The team claims that products like Hexoskin are key to “preventative medicine,” much like the dozens of sensors in your car are key to preventative maintenance. If wearable technology and the Quantified Self movement seemed like a fad in recent years, then that stigma is quickly dissipating. According to Nielsen, 15% of the population is trying on wearable technology, and over half of those early adoptions are fitness bands. So what is stopping a majority of the population from grabbing the best, or cheapest, or most colorful fitness tracker from the nearest shelf? The answer seems to be that the intersection of technology and fashion simply isn’t where it needs to be for wide adoption. Designers can only be free to make something truly usable and artistic when “not directed by marketing demands or production methods,” and the smallness, lightness, and excellent battery life of today’s cutting edge tech is only just beginning to become usable by fashion designers (Bradley Quinn, Cybercouture). With its minimalist design, loaded feature set, and lack of visual cues that scream “nerd,” Hexoskin is a chance for technology and quantified health to break into the most worn of all wearables: clothing.
What is often passed off as a negligible and readily available asset could be something that another person was eagerly waiting for. As students, reading forms a crucial part of our academics. However, for a person who is visually impaired, the path to obtain a formal education is wrought with difficulties like dependency on persons with normal vision or awaiting the availability of Braille versions of books. The World Health Organization estimates the population of visually impaired people as around 285 million. Yet, it is saddening to see that our technological advancements have not really been able to help them much. Until now.
The Fluid Interfaces group of Massachussets Institute of Technology(MIT)’s Media Lab has been working on a character reader that can fit on a person’s finger and can read text (off a surface) out loud as well as give signals to them. Termed “FingerReader”, the promise of this technology in aiding the visually impaired is in itself a noble cause. However, as scholars of wearable technologies, we need to look at the pros and cons of their design and what could be done to improve upon it.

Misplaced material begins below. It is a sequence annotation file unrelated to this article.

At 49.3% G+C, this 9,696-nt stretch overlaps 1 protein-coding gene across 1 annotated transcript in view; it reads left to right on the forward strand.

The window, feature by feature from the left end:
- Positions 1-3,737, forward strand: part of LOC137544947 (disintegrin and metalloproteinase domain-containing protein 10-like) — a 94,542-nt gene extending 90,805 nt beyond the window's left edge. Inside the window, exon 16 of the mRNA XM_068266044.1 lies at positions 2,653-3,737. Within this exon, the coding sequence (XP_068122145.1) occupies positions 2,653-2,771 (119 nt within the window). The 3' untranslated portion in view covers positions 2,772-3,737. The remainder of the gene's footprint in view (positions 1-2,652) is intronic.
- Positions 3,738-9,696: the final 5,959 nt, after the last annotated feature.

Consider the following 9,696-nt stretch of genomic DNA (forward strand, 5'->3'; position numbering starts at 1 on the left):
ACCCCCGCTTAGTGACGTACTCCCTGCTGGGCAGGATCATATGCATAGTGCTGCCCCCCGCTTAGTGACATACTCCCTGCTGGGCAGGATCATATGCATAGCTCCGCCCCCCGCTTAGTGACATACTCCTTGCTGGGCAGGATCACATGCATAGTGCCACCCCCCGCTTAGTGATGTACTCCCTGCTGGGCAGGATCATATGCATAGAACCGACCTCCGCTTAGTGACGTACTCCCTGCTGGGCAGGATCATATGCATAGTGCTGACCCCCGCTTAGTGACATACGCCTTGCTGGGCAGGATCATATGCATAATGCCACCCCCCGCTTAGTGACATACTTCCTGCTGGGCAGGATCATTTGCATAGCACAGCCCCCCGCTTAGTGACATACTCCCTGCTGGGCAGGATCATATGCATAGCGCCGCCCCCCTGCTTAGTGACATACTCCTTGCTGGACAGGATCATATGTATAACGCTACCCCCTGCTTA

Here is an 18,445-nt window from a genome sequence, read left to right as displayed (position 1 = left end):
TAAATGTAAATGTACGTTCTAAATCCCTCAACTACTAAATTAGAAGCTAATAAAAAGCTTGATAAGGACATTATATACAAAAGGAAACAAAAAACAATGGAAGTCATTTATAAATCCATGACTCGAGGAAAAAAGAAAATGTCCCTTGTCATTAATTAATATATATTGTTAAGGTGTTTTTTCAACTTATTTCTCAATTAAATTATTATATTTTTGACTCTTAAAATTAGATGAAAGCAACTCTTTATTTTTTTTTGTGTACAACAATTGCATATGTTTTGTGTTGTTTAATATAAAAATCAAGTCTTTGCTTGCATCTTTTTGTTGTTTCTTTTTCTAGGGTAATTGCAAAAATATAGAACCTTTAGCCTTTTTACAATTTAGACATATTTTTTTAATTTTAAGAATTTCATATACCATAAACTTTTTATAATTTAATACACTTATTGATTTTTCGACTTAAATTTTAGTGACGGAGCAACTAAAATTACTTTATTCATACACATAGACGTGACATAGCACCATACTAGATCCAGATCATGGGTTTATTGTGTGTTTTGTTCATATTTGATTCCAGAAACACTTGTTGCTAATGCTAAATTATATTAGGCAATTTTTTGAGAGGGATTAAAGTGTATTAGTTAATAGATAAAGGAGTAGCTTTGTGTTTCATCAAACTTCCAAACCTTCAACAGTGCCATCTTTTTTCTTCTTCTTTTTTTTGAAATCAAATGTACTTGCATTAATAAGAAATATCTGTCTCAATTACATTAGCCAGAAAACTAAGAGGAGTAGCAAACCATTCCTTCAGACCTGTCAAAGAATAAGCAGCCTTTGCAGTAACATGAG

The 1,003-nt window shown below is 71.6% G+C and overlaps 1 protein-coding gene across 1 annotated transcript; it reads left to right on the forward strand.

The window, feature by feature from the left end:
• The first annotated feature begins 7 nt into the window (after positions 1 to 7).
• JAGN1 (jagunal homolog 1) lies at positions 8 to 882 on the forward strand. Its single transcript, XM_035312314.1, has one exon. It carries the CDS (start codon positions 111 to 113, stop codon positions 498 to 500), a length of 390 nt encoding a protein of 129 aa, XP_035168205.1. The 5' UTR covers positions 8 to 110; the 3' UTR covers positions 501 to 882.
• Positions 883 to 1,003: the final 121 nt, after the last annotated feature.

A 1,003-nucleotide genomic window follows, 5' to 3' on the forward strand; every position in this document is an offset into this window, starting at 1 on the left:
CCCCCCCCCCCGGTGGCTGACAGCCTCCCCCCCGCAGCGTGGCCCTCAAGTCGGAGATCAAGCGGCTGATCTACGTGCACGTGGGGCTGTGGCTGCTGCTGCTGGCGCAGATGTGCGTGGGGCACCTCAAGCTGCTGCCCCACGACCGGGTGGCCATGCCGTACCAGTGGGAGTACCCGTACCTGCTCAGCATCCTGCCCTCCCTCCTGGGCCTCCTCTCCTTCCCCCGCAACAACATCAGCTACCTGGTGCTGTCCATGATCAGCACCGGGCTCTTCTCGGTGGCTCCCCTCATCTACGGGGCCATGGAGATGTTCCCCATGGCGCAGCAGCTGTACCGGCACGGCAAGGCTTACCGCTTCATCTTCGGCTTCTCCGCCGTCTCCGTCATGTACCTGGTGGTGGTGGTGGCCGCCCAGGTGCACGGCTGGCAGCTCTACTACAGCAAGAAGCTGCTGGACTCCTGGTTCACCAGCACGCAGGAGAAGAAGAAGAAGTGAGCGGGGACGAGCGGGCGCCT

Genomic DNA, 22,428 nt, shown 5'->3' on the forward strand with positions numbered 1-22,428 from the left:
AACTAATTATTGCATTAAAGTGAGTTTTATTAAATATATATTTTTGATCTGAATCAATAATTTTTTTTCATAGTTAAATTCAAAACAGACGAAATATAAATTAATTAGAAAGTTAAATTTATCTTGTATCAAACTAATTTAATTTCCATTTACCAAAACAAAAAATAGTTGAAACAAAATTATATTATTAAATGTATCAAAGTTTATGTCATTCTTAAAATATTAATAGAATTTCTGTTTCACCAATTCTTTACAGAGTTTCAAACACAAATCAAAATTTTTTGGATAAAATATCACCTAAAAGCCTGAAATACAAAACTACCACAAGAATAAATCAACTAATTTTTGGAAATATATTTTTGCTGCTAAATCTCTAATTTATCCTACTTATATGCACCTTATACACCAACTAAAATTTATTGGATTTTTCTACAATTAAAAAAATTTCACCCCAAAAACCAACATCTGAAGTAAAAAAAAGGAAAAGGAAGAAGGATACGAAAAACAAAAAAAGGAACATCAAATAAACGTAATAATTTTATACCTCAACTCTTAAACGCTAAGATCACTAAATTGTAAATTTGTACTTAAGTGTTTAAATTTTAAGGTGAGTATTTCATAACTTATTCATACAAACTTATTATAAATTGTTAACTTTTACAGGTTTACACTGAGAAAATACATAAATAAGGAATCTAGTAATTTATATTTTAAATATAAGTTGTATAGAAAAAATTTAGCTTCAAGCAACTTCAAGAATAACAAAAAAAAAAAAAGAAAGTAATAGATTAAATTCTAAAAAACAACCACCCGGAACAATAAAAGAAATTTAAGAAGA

Looking at the device, the immediate opinion that springs up is on the aesthetics. The ring seems overly bulky and we can see that there is a chip on one side and a wire that connects to a computer on the other. Having seen the extent of minimizing size whilst improving on the presentability of products, we can immediately say this is still in its development stage. However, when looking at the functional aspect of it, we find that there is much more than meets the eye. The technology seems to rely on a camera fitted on the device that sends in visual input to the system as the finger moves along the surface. Software then identifies spaces and characters and attempts to pronounce the same based on phonetic rules that have been pre-programmed. Although I am not sure about the voice, I think it is safe to assume that it is coming from the system’s built-in speakers and have a robotic echoing effect that would need to be worked upon. The speed of processing is not at the levels we are used to experiencing with the technologies we utilize everyday but, considering the amount of processing that needs to be done with each movement, the speed is appreciable. The Fluid Interfaces Group has put up a demo on their website which I have embedded below.
In the video, we can see that, although slow, the system is able to recognize and pronounce words accurately. The sensors and signals sent to show the ends and starts of lines are a thoughtful addition. The wearer doesn’t seem to feel the weight of the reader much and this is a sign that with future iterations, the size can definitely be scaled down even more. The group promises bluetooth enabling as well as mobile pairing options. It looks to be seen how much longer it will take to get all these implemented with the basic functional prototype. The group seems quite confident in their ability to sell and we can hope their pricing will be kept in a range that is affordable by a section of people who might not be economically well off.
For more details and to get involved with the project, do visit their website : http://fluid.media.mit.edu/projects/fingerreader
References : http://www.huffingtonpost.com/2014/07/08/fingerreader-read-blind-mit_n_5565898.html?ncid=fcbklnkushpmg00000063
What could wearable technology do for teachers? As a former six year middle/ high school teacher and coach I can recall times where I was put in a place of fear from false and frivolous accusations from a student with nothing but my character and integrity to defend me. Through the struggle of vindication I thought that teachers should have a high tech defense mechanism to prevent malicious future events. A taboo issue that pops ups sporadically in nightly news, yet always shocking, are the inappropriate relationships between teachers and students. Not only would a wearable possibly diffuse situations of ‘my word against yours,’ but it would serve as an accountability resource when unknown offenders implant themselves within a school environment. I could only imagine the innocence that could be spared on account of social facilitation being monitored by a wearable.